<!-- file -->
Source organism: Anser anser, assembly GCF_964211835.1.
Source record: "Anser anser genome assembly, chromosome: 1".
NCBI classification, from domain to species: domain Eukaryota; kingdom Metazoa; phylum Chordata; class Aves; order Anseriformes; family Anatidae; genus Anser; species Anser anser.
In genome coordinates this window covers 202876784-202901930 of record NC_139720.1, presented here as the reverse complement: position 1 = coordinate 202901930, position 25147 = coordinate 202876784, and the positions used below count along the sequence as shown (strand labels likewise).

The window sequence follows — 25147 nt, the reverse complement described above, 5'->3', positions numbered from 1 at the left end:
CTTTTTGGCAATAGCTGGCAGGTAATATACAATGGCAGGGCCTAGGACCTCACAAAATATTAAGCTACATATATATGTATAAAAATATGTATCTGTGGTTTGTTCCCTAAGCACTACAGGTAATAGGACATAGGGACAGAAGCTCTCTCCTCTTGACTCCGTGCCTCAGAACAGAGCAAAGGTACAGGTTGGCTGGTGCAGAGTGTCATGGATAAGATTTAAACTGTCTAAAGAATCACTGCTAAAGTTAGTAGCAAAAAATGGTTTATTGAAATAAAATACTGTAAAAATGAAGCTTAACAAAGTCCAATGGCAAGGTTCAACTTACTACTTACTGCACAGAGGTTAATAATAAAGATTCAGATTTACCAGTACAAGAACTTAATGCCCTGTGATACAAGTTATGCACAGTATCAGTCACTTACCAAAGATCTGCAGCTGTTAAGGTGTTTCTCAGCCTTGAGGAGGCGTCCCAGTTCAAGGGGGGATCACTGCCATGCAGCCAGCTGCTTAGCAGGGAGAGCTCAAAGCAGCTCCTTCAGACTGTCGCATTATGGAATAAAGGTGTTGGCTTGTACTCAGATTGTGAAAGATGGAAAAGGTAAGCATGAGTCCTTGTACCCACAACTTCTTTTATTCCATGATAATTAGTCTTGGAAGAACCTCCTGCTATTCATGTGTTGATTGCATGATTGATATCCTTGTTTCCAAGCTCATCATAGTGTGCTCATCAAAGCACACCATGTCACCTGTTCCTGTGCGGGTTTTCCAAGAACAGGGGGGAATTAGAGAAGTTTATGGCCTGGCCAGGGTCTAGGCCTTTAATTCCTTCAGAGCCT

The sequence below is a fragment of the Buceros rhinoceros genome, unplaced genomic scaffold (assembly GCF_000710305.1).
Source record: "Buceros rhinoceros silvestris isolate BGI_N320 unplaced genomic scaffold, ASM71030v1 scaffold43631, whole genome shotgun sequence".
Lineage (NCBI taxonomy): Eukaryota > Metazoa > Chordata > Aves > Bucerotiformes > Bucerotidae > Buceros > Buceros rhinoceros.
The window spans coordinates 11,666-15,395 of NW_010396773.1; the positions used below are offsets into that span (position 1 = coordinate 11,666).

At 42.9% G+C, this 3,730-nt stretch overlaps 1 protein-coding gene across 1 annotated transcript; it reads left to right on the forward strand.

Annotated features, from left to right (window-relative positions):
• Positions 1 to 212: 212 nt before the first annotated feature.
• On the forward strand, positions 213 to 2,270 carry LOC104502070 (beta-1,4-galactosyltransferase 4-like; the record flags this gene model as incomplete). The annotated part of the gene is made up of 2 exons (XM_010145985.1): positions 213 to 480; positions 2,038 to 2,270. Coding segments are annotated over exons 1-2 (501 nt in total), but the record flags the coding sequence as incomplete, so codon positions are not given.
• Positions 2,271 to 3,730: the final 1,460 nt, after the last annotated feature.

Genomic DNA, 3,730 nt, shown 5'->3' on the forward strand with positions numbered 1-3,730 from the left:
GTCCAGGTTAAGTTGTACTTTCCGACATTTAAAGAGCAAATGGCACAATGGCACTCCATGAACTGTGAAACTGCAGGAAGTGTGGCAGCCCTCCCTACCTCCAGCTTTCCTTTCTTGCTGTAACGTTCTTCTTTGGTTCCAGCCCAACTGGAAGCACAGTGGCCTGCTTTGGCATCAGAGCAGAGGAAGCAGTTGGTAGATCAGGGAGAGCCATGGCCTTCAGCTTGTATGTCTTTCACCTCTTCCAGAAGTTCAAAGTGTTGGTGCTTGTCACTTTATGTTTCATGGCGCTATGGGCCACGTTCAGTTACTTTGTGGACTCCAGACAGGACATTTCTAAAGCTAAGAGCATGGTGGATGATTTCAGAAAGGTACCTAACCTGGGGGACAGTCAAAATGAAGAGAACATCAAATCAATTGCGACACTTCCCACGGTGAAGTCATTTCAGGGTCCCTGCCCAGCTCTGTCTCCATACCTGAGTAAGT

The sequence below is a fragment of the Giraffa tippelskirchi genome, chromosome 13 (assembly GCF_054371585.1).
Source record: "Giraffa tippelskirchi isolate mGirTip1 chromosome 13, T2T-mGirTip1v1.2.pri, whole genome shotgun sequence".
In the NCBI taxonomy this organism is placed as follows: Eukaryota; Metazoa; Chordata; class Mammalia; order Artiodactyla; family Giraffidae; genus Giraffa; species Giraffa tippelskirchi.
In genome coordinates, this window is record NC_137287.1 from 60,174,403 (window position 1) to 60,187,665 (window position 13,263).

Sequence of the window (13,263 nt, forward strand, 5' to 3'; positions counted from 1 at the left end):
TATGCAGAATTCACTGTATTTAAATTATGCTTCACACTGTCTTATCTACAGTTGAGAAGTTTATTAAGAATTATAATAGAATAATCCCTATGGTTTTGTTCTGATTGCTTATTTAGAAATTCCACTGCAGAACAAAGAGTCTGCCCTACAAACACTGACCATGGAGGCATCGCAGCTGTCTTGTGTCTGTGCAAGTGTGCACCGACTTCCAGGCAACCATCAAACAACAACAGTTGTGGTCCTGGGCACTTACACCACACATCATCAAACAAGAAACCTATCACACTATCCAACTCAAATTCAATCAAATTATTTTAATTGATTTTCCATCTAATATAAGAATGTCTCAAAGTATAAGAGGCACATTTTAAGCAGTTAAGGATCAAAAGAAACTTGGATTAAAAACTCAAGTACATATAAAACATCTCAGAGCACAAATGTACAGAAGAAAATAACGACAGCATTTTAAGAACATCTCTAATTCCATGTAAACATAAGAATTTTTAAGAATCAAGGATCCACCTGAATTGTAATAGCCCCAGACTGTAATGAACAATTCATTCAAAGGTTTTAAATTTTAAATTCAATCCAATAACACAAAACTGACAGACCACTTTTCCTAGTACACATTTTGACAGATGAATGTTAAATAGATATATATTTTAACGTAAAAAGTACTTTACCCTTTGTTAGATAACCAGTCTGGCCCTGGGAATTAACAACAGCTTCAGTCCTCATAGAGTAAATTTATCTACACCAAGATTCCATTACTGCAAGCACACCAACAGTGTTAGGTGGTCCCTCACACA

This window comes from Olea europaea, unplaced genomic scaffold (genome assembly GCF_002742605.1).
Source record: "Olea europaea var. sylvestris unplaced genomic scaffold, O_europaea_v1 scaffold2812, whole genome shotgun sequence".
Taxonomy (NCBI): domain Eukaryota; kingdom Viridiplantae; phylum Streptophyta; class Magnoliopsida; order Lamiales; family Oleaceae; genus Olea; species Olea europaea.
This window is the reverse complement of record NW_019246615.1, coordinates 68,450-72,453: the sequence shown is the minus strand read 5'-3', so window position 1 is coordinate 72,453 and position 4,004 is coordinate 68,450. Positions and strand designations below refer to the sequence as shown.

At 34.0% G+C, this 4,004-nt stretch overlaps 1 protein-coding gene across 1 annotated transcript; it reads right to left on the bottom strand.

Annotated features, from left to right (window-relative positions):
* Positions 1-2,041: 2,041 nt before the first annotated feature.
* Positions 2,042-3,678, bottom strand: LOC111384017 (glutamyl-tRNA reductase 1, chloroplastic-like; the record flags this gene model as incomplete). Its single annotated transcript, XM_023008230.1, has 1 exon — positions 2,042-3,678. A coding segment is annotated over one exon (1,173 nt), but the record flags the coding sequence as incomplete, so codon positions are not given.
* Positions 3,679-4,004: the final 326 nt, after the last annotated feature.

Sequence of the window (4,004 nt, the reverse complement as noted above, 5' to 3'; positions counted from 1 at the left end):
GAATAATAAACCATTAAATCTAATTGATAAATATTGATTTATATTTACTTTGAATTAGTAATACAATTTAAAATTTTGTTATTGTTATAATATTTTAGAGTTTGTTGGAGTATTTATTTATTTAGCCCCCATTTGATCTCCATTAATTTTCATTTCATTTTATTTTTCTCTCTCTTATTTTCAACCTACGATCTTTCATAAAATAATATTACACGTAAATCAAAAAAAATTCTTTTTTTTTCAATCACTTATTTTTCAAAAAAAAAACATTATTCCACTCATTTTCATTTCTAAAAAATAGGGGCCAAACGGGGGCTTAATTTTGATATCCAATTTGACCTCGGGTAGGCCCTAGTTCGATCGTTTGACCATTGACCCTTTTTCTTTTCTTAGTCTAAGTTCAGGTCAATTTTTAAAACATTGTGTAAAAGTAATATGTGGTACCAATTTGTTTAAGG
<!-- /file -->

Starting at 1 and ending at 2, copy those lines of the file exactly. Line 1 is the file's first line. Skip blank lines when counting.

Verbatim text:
Source organism: Anser anser, assembly GCF_964211835.1.
Source record: "Anser anser genome assembly, chromosome: 1".